As it turned out, when Davide’s parents, Mario and Elisabetta, booked our tour of the Trieste synagogue, the tour guide was Rabbi Haddad, who was born in Italy, lived in Brooklyn and now commutes from Trieste to Ljubljana, where he leads Shabbat services.
An English-language booklet about the Jewish community in Trieste mentions that there were as many as four synagogues in the city’s Jewish ghetto and on Via del Monte. In the late 19th century, the community hatched a plan “to concentrate the different religious rites to a single majestic location, which would reflect the community’s prosperity and equality with the gentiles…”
The current synagogue — Tempio Israelitico di Trieste, in Italian — which was inaugurated in 1912, is said the be the largest in Italy, and one of the largest in all of Europe. It was designed to serve a community that numbered more than 6,000 Jews, in 1938. Rabbi Haddad said that the community has dwindled now to around 800 members. Services take place a few days a week and on holidays.
The interior of the synagogue, which survived the ravages of the fascists and Nazis in the previous century, reflects the Italian basilica design, with three naves and four massive pillars supporting the highly decorated dome. Ringing the base of the dome, a colorful ornamental painting depicts the Seven Species of the Holy Land. A balcony for women is no longer used; a mechitza (divider) now separates men and women in the pews.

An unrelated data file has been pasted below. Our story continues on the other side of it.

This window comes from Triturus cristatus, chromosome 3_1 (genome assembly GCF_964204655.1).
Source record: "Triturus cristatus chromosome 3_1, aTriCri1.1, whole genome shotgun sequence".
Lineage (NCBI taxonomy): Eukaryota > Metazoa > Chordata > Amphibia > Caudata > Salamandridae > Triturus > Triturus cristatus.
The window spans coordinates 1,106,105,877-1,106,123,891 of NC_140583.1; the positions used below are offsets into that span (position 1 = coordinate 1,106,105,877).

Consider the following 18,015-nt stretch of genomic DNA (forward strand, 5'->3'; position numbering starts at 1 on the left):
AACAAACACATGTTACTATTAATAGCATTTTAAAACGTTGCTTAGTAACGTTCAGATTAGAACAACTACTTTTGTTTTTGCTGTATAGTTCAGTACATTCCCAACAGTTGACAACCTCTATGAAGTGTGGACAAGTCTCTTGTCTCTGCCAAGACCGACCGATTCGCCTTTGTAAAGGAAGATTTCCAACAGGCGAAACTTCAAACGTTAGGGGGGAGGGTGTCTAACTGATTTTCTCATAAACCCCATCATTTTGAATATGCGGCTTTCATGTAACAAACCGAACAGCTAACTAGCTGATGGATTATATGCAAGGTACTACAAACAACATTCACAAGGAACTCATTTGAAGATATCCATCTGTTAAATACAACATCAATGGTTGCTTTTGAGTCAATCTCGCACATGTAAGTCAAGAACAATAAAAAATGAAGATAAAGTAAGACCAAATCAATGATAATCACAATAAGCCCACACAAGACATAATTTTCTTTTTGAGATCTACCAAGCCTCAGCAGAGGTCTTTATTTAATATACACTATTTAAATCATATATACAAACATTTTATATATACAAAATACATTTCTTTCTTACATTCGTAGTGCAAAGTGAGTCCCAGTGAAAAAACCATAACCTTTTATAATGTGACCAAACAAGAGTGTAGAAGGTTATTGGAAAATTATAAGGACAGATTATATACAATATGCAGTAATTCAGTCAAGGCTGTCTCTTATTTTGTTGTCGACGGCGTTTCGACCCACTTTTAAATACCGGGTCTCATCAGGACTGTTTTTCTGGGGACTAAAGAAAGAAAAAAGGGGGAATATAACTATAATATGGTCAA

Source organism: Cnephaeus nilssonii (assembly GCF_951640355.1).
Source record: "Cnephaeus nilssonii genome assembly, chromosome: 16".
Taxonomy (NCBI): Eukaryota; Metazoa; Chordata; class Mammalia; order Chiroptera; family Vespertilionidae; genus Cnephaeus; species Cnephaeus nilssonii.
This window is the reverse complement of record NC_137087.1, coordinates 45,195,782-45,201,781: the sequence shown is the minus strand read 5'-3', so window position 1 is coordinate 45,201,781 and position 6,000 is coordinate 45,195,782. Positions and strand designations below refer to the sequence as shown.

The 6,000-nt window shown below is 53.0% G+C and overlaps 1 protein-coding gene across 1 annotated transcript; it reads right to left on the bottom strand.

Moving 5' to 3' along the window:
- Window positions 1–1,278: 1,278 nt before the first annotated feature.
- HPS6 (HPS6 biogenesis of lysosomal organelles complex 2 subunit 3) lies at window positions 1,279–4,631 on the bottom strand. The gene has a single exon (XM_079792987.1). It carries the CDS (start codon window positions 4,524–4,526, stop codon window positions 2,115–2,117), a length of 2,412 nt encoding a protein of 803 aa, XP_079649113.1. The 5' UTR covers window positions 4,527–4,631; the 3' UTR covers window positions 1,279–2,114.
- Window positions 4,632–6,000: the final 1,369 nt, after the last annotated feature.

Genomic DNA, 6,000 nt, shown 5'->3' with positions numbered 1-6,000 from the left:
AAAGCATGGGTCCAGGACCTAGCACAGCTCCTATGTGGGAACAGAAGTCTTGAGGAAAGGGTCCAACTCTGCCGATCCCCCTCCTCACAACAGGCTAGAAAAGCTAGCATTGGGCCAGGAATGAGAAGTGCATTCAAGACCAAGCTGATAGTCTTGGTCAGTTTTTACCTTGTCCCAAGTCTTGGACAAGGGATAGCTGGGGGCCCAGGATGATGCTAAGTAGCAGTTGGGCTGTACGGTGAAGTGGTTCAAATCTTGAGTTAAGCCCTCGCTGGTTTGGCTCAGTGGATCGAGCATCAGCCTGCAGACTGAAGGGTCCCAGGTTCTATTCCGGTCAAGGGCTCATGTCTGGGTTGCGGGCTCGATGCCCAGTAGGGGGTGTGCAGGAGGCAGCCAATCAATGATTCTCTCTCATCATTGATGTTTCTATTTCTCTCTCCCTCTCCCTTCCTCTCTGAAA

During a chat with Rabbi Haddad after the tour, he glumly reflected on the diminished attendance at the shul, and the general drift away from Judaism in Trieste. He alluded to those Jews agitating for discussions of social issues in the synagogue, and affirmed that the traditional form of worship would continue. It seemed like a case of the long-running conflict between piety and ethics.
In the late 17th century, the Triestini Jews were confined to a ghetto, which is now part of the tourist itinerary, as is the Carlo e Vera Wagner Museum, which was featuring an exhibition titled “Jewish Geniuses,” portraits of Jews by Andy Warhol. The late pop artist’s portrait of Franz Kafka was featured on the posters for the exhibit tacked up around town.
The Jewish itinerary in Trieste also includes the Risiera di San Sabba, also known as the Risiera Concentration Camp. This holy ground where hundreds of Jews and partisans were murdered by the Nazis is now a memorial and museum.